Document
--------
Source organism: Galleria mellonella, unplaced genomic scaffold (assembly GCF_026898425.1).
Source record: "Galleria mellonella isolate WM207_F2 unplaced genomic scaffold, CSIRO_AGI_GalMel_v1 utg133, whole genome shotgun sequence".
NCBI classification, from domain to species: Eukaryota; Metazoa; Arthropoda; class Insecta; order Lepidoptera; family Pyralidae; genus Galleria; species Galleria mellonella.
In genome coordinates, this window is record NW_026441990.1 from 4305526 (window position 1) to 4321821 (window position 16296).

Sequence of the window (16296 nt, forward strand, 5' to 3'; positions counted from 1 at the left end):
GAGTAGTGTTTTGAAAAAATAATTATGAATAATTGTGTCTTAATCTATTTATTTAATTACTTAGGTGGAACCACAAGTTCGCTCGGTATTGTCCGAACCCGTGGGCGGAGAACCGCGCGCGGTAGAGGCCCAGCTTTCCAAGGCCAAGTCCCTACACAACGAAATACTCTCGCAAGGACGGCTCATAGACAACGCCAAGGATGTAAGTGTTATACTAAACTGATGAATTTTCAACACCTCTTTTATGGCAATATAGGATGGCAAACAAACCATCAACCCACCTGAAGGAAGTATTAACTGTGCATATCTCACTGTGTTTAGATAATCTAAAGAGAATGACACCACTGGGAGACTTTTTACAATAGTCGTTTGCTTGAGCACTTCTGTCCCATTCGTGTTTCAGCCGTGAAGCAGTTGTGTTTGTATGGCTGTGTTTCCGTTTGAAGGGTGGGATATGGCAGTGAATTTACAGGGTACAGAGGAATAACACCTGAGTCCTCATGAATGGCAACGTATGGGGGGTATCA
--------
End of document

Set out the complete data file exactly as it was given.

Source organism: Galleria mellonella, unplaced genomic scaffold (assembly GCF_026898425.1).
Source record: "Galleria mellonella isolate WM207_F2 unplaced genomic scaffold, CSIRO_AGI_GalMel_v1 utg133, whole genome shotgun sequence".
NCBI classification, from domain to species: Eukaryota; Metazoa; Arthropoda; class Insecta; order Lepidoptera; family Pyralidae; genus Galleria; species Galleria mellonella.
In genome coordinates, this window is record NW_026441990.1 from 4305526 (window position 1) to 4321821 (window position 16296).

Sequence of the window (16296 nt, forward strand, 5' to 3'; positions counted from 1 at the left end):
GAGTAGTGTTTTGAAAAAATAATTATGAATAATTGTGTCTTAATCTATTTATTTAATTACTTAGGTGGAACCACAAGTTCGCTCGGTATTGTCCGAACCCGTGGGCGGAGAACCGCGCGCGGTAGAGGCCCAGCTTTCCAAGGCCAAGTCCCTACACAACGAAATACTCTCGCAAGGACGGCTCATAGACAACGCCAAGGATGTAAGTGTTATACTAAACTGATGAATTTTCAACACCTCTTTTATGGCAATATAGGATGGCAAACAAACCATCAACCCACCTGAAGGAAGTATTAACTGTGCATATCTCACTGTGTTTAGATAATCTAAAGAGAATGACACCACTGGGAGACTTTTTACAATAGTCGTTTGCTTGAGCACTTCTGTCCCATTCGTGTTTCAGCCGTGAAGCAGTTGTGTTTGTATGGCTGTGTTTCCGTTTGAAGGGTGGGATATGGCAGTGAATTTACAGGGTACAGAGGAATAACACCTGAGTCCTCATGAATGGCAACGTATGGGGGGTATCA